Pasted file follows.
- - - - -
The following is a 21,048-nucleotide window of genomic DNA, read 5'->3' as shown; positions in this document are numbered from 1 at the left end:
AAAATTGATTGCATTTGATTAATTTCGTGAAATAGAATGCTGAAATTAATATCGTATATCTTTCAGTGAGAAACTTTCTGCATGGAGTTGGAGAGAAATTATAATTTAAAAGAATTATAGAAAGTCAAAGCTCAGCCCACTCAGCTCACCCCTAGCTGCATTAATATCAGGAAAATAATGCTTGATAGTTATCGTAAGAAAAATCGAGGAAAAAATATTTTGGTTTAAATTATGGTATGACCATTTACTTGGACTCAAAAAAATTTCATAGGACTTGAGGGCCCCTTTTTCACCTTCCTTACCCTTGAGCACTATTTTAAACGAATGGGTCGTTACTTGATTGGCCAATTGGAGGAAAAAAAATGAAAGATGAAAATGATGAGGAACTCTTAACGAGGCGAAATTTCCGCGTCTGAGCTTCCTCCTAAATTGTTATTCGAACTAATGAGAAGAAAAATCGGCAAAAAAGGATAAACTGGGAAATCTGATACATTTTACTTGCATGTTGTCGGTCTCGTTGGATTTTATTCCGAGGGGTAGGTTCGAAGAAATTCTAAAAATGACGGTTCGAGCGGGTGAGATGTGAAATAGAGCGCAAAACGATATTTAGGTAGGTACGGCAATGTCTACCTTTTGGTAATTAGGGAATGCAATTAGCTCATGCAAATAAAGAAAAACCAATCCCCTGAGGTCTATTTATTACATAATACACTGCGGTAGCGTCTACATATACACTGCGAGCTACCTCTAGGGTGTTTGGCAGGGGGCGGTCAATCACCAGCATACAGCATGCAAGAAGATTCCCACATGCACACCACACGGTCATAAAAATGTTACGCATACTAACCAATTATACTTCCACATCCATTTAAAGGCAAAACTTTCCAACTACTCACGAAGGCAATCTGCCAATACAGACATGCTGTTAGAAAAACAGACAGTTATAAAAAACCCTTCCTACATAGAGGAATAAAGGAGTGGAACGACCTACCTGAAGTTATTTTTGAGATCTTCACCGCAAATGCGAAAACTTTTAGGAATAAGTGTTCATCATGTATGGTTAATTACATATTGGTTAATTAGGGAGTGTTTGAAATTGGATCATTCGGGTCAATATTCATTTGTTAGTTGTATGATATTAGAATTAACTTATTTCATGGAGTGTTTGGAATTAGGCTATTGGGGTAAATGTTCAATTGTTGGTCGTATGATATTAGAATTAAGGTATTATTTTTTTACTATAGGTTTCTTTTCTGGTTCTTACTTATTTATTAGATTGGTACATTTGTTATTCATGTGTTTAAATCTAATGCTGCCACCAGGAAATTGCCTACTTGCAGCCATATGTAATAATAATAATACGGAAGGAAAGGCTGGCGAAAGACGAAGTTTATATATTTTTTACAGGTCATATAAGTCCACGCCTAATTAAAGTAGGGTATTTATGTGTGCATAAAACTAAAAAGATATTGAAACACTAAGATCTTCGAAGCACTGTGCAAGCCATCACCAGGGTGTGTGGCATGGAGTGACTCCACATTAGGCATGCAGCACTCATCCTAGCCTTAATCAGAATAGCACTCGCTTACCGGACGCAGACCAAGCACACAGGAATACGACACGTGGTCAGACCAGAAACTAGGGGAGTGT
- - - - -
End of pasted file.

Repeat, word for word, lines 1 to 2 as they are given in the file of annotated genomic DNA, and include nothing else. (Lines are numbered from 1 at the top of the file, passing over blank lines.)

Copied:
The following is a 21,048-nucleotide window of genomic DNA, read 5'->3' as shown; positions in this document are numbered from 1 at the left end:
AAAATTGATTGCATTTGATTAATTTCGTGAAATAGAATGCTGAAATTAATATCGTATATCTTTCAGTGAGAAACTTTCTGCATGGAGTTGGAGAGAAATTATAATTTAAAAGAATTATAGAAAGTCAAAGCTCAGCCCACTCAGCTCACCCCTAGCTGCATTAATATCAGGAAAATAATGCTTGATAGTTATCGTAAGAAAAATCGAGGAAAAAATATTTTGGTTTAAATTATGGTATGACCATTTACTTGGACTCAAAAAAATTTCATAGGACTTGAGGGCCCCTTTTTCACCTTCCTTACCCTTGAGCACTATTTTAAACGAATGGGTCGTTACTTGATTGGCCAATTGGAGGAAAAAAAATGAAAGATGAAAATGATGAGGAACTCTTAACGAGGCGAAATTTCCGCGTCTGAGCTTCCTCCTAAATTGTTATTCGAACTAATGAGAAGAAAAATCGGCAAAAAAGGATAAACTGGGAAATCTGATACATTTTACTTGCATGTTGTCGGTCTCGTTGGATTTTATTCCGAGGGGTAGGTTCGAAGAAATTCTAAAAATGACGGTTCGAGCGGGTGAGATGTGAAATAGAGCGCAAAACGATATTTAGGTAGGTACGGCAATGTCTACCTTTTGGTAATTAGGGAATGCAATTAGCTCATGCAAATAAAGAAAAACCAATCCCCTGAGGTCTATTTATTACATAATACACTGCGGTAGCGTCTACATATACACTGCGAGCTACCTCTAGGGTGTTTGGCAGGGGGCGGTCAATCACCAGCATACAGCATGCAAGAAGATTCCCACATGCACACCACACGGTCATAAAAATGTTACGCATACTAACCAATTATACTTCCACATCCATTTAAAGGCAAAACTTTCCAACTACTCACGAAGGCAATCTGCCAATACAGACATGCTGTTAGAAAAACAGACAGTTATAAAAAACCCTTCCTACATAGAGGAATAAAGGAGTGGAACGACCTACCTGAAGTTATTTTTGAGATCTTCACCGCAAATGCGAAAACTTTTAGGAATAAGTGTTCATCATGTATGGTTAATTACATATTGGTTAATTAGGGAGTGTTTGAAATTGGATCATTCGGGTCAATATTCATTTGTTAGTTGTATGATATTAGAATTAACTTATTTCATGGAGTGTTTGGAATTAGGCTATTGGGGTAAATGTTCAATTGTTGGTCGTATGATATTAGAATTAAGGTATTATTTTTTTACTATAGGTTTCTTTTCTGGTTCTTACTTATTTATTAGATTGGTACATTTGTTATTCATGTGTTTAAATCTAATGCTGCCACCAGGAAATTGCCTACTTGCAGCCATATGTAATAATAATAATACGGAAGGAAAGGCTGGCGAAAGACGAAGTTTATATATTTTTTACAGGTCATATAAGTCCACGCCTAATTAAAGTAGGGTATTTATGTGTGCATAAAACTAAAAAGATATTGAAACACTAAGATCTTCGAAGCACTGTGCAAGCCATCACCAGGGTGTGTGGCATGGAGTGACTCCACATTAGGCATGCAGCACTCATCCTAGCCTTAATCAGAATAGCACTCGCTTACCGGACGCAGACCAAGCACACAGGAATACGACACGTGGTCAGACCAGAAACTAGGGGAGTGT